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In many languages, the fundamental unit of composition is the paragraph. A paragraph consists of several sentences that are grouped together. This group of sentences together discuss one main subject. In U.S. formal academic English, paragraphs have three principal parts. These three parts are the topic sentence, body sentences, and the concluding sentence. We will also talk briefly about details in paragraphs.

The Topic Sentence

A topic sentence usually comes at the beginning of a paragraph; that is, it is usually the first sentence in a formal academic paragraph. (Sometimes this is not true, but as you practice writing with this online lesson site, please keep to this rule unless you are instructed otherwise.) Not only is a topic sentence the first sentence of a paragraph, but, more importantly, it is the most general sentence in a paragraph. What does "most general" mean? It means that there are not many details in the sentence, but that the sentence introduces an overall idea that you want to discuss later in the paragraph.

For example, suppose that you want to write a paragraph about the natural landmarks of your hometown. The first part of your paragraph might look like this:

My hometown is famous for several amazing natural features. First, it is noted for the Wheaton River, which is very wide and beautiful. Also, on the other side of the town is Wheaton Hill, which is unusual because it is very steep.

(Notice how the first sentence begins with "My hometown..." a few spaces to the right of the paragraph edge. This is an indentation. All paragraphs in English MUST begin with an indentation.)

Note how the first sentence, My hometown, Wheaton, is famous for several amazing geographical features,is the most general statement. This sentence is different from the two sentences that follow it, since the second and third sentences mention specific details about the town's geography, and are not general statements.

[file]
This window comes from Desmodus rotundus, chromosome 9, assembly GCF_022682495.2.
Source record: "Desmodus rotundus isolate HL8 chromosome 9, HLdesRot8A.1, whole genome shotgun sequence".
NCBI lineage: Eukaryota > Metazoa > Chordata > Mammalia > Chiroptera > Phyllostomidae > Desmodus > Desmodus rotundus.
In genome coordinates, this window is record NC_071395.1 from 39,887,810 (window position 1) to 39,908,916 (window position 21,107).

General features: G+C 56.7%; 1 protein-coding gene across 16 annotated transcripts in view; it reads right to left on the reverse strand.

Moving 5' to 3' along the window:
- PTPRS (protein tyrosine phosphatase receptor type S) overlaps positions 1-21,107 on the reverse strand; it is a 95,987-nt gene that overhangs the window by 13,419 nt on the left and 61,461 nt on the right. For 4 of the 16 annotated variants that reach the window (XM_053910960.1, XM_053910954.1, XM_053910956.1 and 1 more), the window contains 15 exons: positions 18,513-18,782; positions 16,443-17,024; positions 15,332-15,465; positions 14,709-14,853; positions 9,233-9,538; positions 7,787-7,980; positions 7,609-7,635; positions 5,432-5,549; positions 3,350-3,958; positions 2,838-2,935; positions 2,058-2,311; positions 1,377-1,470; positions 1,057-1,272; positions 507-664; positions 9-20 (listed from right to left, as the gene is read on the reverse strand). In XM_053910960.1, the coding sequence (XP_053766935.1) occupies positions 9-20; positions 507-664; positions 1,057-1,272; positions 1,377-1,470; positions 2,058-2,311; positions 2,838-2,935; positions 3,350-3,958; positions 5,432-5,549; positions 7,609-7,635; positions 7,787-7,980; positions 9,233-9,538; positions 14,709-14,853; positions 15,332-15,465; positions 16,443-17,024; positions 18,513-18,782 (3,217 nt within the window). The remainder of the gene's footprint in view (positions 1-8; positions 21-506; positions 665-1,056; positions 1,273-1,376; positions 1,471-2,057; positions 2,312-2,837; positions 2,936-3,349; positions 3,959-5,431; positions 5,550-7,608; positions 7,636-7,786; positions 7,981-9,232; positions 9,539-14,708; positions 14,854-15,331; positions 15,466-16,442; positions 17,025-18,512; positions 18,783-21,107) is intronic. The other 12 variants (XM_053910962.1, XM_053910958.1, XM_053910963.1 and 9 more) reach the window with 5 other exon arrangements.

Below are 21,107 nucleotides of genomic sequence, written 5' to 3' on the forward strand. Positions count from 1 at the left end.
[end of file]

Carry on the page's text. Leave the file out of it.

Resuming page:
Here are some examples of sentences that cannot be used as topic sentences. Can you figure out why they are inappropriate?

My hometown is famous because it is located by Wheaton River, which is very wide, and because it is built near an unusually steep hill called Wheaton Hill.

There are two reasons why some people like to buy cars with automatic transmission and two reasons why others like cars with manual transmission.

Clouds are white.

The problem with sentence #1 is that it contains too many details. Topic sentences are general, and details should appear later in the paragraph. A better topic sentence would be like the one mentioned above, My hometown is famous for several amazing geographical features.

Sentence #2 is not appropriate as a topic sentence because it mentions two topics, not just one. Paragraphs are usually about one main thing and so their topic sentences should also be about only one main thing.

The problem with sentence #3 is that it is toogeneral. It is also very boring! Would you like to read a paragraph with this topic sentence? Most people would not.

We can rewrite sentences #2 and #3 in the following ways to make it better:

There are two reasons why some people like to buy cars with automatic transmission.

OR (in a different paragraph):

There are two reasons why some people like cars with manual transmission.

The shapes of clouds are determined by various factors.

Supporting Sentences

Consider again the above-mentioned, short paragraph:

My hometown, Wheaton, is famous for several amazing natural features. First, it is noted for the Wheaton River, which is very wide and beautiful. Also, on the other side of the town is Wheaton Hill, which is unusual because it is very steep.

(Again, note how this paragraph is indented on the first line, about five or seven spaces in from the left-hand edge of the...
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